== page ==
Fungicide Sprays and Spider Mites Peanut Notes No. 207 2022
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We have a significant number of fields with mites that are at least 2 weeks away from digging. We still have risk from leaf spot (even though rain is limited, humidity is still high in some cases and that could foster leaf spot.) This is where a good look at the leaf spot advisory can help. Chlorothalonil is often considered the fungicide most likely to flare mites. But others can as well. We rely heavily on chlorothalonil for the final spray and for resistance management.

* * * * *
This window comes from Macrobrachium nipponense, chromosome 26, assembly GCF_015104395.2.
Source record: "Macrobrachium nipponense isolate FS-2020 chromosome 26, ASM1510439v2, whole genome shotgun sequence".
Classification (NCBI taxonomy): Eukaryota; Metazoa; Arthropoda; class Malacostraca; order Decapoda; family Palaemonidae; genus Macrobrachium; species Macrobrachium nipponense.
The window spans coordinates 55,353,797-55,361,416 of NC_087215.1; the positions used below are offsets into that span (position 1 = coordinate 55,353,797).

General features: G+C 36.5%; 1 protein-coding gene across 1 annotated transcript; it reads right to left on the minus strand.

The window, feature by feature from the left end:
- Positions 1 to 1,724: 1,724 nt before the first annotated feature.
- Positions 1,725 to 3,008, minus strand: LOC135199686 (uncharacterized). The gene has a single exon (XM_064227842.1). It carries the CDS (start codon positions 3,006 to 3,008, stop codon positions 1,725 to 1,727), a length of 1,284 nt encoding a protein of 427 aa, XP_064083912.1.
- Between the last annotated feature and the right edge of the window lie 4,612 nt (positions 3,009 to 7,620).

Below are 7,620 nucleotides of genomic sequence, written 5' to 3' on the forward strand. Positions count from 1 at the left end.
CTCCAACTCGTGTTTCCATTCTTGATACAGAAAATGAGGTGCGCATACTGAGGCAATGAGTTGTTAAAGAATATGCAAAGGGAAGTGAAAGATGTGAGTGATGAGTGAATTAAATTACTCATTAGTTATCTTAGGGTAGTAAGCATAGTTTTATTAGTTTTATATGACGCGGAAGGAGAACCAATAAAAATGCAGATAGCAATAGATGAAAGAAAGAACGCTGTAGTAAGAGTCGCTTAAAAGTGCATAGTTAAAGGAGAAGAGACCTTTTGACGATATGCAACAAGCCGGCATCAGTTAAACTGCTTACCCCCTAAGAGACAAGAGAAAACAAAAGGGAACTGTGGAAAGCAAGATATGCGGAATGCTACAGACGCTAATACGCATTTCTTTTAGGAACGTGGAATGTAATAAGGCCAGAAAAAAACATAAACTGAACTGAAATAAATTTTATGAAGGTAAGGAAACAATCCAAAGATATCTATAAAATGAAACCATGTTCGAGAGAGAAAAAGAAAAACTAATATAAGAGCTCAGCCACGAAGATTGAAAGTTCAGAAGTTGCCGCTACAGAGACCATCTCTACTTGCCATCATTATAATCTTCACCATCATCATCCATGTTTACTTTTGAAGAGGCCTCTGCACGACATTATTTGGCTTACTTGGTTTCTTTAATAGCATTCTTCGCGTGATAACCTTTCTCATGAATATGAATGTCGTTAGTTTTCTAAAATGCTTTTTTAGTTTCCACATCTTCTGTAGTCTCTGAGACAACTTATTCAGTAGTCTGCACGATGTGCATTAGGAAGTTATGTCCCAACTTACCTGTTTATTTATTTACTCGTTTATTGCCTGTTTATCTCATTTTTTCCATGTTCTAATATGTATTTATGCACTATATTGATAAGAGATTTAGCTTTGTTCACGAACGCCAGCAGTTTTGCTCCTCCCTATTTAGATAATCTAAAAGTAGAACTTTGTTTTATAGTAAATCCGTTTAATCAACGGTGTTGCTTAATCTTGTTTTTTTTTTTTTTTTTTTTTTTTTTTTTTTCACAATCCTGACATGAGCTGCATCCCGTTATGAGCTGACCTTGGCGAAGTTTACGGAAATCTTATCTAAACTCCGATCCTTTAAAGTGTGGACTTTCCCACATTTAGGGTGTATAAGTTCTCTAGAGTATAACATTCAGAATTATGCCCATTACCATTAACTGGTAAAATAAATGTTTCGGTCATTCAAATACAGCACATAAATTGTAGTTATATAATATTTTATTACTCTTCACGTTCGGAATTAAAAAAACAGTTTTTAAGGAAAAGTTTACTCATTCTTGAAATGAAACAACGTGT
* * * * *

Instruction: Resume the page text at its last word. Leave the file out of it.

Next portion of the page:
I would let the leaf spot advisory help me make this decision. If you are not on the list serve from Barbara, let me know and I will try to get you there. The advisory is posted each day and you can get the information by e-mail. I have attached the e-mail from earlier today (September 9.) Pay particular attention to the LESD (last effective spray date.) The LESD is August 25-26 at the North Carolina sites and August 19 at Suffolk. If you have sprayed since that date you are protected from leaf spot. For NC, that was about 14 days ago. At Suffolk, it was about 20 days ago. If you DO NOT have mites building, the final chlorothalonil spray can be applied with little risk and will protect peanuts from leaf spot and serve as a good resistance management tool. The above suggestion, to look at the advisory and apply only if leaf spot risk increases (based on the LESD and when you applied your last fungicide), is based on presence of mites. If you don’t need to spray based on the advisory, don’t spray as it could increase mites even further. Also, look at the canopy. If you do not have any lesions in the lower areas and it remains dry (or even if there is some weather that promotes leaf spot,) on September 9 with no lesions caused by leaf spot is a pretty good place to be.